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Despite COVID-19, the LGBT Resource Center is still there for the community

According to Jayson Stokes, coordinator of the LGBT Resource Center at WSU, individuals within the LGBTQ+ community often experience feelings of isolation.

The LBGTQ center is located in suite 323 in Shephard Union. (Israel Campa/The Signpost)
The LBGTQ center is located in suite 323 in Shephard Union. (Israel Campa/The Signpost)

“It can be very difficult for individuals to meet others in the community, and resources supporting the LGBTQ+ community are oftentimes limited or unavailable to many people,” Stokes said.

However, the COVID-19 pandemic has worsened these obstacles, and in-person resources have become further limited.

“LGBTQ+ people are also more likely to struggle with anxiety and depression than their heterosexual counterparts due to social stigma and misunderstanding facing the community,” Stokes said. “The pandemic has increased individual’s feelings of depression and anxiety.”

Despite everything, the LGBT Resource Center is still open and able to provide its services and resources, following CDC guidelines and protocols.

Stokes said that the center is still offering the LGBTQIA Support/Discussion Group in collaboration with the Counseling and Psychological Services Center.

The LGBTQIA Support/Discussion Group allows students to learn and teach each other while discussing various topics: coming out, self-acceptance, family issues and dating/relationship challenges.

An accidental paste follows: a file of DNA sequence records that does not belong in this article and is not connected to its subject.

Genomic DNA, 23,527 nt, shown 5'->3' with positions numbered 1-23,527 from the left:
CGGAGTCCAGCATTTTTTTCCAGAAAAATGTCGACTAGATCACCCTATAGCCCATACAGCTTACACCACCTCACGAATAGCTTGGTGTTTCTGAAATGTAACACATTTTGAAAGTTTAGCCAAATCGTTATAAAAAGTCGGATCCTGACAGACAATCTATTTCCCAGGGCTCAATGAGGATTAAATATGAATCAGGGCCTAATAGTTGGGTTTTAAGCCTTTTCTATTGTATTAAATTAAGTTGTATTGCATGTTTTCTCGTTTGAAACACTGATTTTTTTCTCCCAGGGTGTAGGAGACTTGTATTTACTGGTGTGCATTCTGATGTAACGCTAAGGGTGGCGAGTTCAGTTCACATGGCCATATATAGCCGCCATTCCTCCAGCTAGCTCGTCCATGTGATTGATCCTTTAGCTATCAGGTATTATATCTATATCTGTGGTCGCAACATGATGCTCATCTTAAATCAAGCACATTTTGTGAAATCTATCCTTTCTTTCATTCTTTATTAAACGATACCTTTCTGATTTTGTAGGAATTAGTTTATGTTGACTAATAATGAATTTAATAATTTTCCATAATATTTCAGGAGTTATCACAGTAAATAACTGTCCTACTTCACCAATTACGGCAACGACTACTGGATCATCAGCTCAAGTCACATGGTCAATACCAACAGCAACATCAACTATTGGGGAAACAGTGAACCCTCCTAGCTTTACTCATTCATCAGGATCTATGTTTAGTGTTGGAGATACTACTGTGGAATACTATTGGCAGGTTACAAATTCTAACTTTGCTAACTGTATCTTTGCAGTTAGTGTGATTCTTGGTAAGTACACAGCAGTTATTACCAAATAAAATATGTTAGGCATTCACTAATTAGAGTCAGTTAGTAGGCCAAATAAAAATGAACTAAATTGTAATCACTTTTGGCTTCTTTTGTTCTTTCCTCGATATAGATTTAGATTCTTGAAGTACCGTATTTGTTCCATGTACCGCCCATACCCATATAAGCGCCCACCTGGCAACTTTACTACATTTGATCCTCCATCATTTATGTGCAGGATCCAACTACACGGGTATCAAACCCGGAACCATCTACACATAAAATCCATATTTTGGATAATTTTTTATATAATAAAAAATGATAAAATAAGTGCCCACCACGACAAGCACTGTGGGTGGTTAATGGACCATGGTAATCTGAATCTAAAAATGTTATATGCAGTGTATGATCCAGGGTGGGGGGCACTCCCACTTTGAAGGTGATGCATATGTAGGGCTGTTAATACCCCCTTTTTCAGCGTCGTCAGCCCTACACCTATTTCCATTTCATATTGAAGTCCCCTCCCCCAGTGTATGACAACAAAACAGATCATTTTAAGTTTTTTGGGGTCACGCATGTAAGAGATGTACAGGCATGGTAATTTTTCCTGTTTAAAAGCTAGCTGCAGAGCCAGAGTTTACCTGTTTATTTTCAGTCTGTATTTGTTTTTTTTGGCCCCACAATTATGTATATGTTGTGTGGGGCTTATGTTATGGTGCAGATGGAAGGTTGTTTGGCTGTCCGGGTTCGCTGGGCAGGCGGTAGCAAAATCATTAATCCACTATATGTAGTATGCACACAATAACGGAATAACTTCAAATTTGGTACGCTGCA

Information for different topics can be found in the office. (Israel Campa/The Signpost)

The center is also still providing support and advising to students, including services in advocacy and outreach.

Students are still able to go to the center and access the center’s media library. They can also attend workshops like LGBTQ 101, Transgender 101 and Ally training over Zoom.

Stokes said it’s important to remember that the pandemic affects every community disproportionately and each person differently.

“If people need services and support, but don’t know if those resources and services are still available, they should feel free to contact our offices to find out how we can be of assistance,” Stokes said.

The artwork portrays all form of people that can be found. (Israel Campa/The Signpost)

Stokes said it’s also important to engage in self-care and encourage others to look after themselves.

“We should all be trying to maintain our relationships and to reach out to friends, family and acquaintances,” Stokes said. “It is important to think of those in our community who are most vulnerable and to try and support them in any way that we can.”

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